(misleading title removed)

by The_Jaded_One2 min read28th Jan 20158 comments

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An article by AAAI president Tom Dietterich and Director of Microsoft Research Eric Horvitz has recently got some media attention (BBC, etc) downplaying AI existential risks. You can go read it yourself, but the key paragraph is this:  


A third set of risks echo the tale of the Sorcerer’s Apprentice. Suppose we tell a self-driving car to “get us to the airport as quickly as possible!” Would the autonomous driving system put the pedal to the metal and drive at 300 mph while running over pedestrians? Troubling scenarios of this form have appeared recently in the press. Other fears center on the prospect of out-of-control superintelligences that threaten the survival of humanity. All of these examples refer to cases where humans have failed to correctly instruct the AI algorithm in how it should behave.

This is not a new problem. An important aspect of any AI system that interacts with people is that it must reason about what people intend rather than carrying out commands in a literal manner. An AI system should not only act on a set of rules that it is instructed to obey — it must also analyze and understand whether the behavior that a human is requesting is likely to be judged as “normal” or “reasonable” by most people. It should also be continuously monitoring itself to detect abnormal internal behaviors, which might signal bugs, cyberattacks, or failures in its understanding of its actions. In addition to relying on internal mechanisms to ensure proper behavior, AI systems need to have the capability — and responsibility — of working with people to obtain feedback and guidance. They must know when to stop and “ask for directions” — and always be open for feedback.

Some of the most exciting opportunities ahead for AI bring together the complementary talents of people and computing systems. AI-enabled devices are ... (examples follow) ...

In reality, creating real-time control systems where control needs to shift rapidly and fluidly between people and AI algorithms is difficult. Some airline accidents occurred when pilots took over from the autopilots. The problem is that unless the human operator has been paying very close attention, he or she will lack a detailed understanding of the current situation.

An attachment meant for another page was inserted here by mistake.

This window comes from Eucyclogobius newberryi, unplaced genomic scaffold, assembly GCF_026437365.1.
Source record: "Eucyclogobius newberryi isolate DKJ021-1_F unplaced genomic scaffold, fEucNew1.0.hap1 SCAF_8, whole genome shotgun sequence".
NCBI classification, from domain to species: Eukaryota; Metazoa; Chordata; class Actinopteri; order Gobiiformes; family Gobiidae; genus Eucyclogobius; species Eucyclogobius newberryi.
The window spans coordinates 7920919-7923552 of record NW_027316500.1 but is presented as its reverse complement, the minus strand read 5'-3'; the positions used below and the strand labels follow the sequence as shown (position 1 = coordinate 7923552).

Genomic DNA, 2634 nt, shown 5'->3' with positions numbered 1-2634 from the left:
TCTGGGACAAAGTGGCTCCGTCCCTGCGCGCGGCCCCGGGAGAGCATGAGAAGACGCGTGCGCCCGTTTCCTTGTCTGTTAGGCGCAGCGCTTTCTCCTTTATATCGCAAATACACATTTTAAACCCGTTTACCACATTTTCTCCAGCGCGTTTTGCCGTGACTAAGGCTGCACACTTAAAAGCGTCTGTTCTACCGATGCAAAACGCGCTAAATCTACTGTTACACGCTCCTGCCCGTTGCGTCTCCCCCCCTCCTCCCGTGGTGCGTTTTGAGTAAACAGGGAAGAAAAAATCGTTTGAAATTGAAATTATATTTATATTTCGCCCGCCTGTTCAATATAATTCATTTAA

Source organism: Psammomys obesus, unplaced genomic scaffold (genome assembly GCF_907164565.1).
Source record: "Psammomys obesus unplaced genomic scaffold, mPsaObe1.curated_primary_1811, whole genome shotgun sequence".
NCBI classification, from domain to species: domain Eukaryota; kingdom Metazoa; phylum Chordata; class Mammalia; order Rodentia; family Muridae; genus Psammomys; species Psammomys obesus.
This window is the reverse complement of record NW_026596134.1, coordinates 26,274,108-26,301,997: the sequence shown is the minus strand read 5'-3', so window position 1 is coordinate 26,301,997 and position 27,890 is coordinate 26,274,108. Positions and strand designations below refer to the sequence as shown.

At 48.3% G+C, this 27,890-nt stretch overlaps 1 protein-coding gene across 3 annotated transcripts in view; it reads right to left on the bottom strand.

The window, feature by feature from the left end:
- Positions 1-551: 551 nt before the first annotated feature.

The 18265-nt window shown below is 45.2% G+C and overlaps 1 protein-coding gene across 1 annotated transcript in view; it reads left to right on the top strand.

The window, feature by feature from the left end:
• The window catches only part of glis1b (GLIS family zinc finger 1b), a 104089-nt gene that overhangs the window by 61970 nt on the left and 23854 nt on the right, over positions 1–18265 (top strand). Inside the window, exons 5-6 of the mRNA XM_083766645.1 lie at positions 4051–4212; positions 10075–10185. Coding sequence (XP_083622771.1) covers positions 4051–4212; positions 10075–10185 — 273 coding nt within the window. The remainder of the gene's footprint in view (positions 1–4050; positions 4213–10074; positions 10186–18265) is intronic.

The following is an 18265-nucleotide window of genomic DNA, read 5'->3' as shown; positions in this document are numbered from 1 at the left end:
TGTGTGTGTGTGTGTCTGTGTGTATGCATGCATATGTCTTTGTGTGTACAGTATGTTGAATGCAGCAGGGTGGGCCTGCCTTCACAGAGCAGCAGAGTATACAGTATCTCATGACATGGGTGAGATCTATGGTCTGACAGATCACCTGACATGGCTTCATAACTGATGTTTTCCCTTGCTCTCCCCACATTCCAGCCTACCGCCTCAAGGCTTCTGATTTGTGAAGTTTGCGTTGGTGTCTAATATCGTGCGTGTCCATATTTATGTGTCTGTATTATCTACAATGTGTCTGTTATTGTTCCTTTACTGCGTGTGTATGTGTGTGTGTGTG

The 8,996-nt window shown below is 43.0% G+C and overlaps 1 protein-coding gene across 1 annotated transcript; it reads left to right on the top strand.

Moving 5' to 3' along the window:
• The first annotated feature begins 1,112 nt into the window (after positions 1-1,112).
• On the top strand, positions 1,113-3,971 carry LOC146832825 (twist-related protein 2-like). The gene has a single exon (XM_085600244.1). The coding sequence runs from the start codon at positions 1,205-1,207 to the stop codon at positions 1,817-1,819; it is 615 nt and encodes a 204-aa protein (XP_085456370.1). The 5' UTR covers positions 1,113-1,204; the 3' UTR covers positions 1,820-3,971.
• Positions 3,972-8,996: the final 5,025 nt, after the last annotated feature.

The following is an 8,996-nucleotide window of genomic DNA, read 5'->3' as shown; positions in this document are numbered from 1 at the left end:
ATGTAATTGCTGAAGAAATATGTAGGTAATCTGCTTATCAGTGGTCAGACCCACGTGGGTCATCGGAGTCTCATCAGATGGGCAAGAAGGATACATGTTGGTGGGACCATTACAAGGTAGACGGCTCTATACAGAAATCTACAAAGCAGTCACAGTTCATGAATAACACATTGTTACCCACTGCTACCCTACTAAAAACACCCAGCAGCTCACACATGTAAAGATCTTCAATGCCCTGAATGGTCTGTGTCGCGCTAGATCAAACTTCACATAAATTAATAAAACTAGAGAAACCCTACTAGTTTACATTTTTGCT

AI doomsday scenarios belong more in the realm of science fiction than science fact.

They continue:

However, we still have a great deal of work to do to address the concerns and risks afoot with our growing reliance on AI systems. Each of the three important risks outlined above (programming errors, cyberattacks, “Sorcerer’s Apprentice”) is being addressed by current research, but greater efforts are needed

We urge our colleagues in industry and academia to join us in identifying and studying these risks and in finding solutions to addressing them, and we call on government funding agencies and philanthropic initiatives to support this research. We urge the technology industry to devote even more attention to software quality and cybersecurity as we increasingly rely on AI in safety-critical functions. And we must not put AI algorithms in control of potentially-dangerous systems until we can provide a high degree of assurance that they will behave safely and properly.


I feel that Horvitz and Dietterich somewhat contradict themselves here. They start their rebuttal by confidently asserting that "This is not a new problem" - but later go on to say that an AI system should "be continuously monitoring itself to detect ... failures in its understanding of its actions". Of course anyone who knows anything about the history of AI will know that AI systems are notoriously bad at knowing when they've completely "lost the plot" and that the solutions outlined - of an AI system understanding what counts as "reasonable" (the commonsense knowledge problem) and of an AI usefully self-monitoring in situations with real-life complexity are both hopelessly beyond the current state of the art. Yes, the problem is not new, but that doesn't mean it isn't a problem. 

More importantly, Horvitz and Dietterich don't really engage with the idea that superintelligence makes the control problem qualitatively harder.

Reading between the lines, I suspect that they don't really think superintelligence is a genuine possibility, their mental model of the world seems to be that from now until eternity we will have a series of incrementally better SIRIs and Cortanas which helpfully suggest which present to buy for grandma or what to wear on a trip to Boston. I.e. they think that the current state of the art will never be qualitatively superceded, there will never be an AI that is better at AI science than they are, that will self-improve, etc. 

This would make the rest of their position make a lot of sense. 

One question that keeps kicking around in my mind is that if someone's true but unstated objection to the problem of AI risk is that superintelligence will never happen, how do you change their mind?


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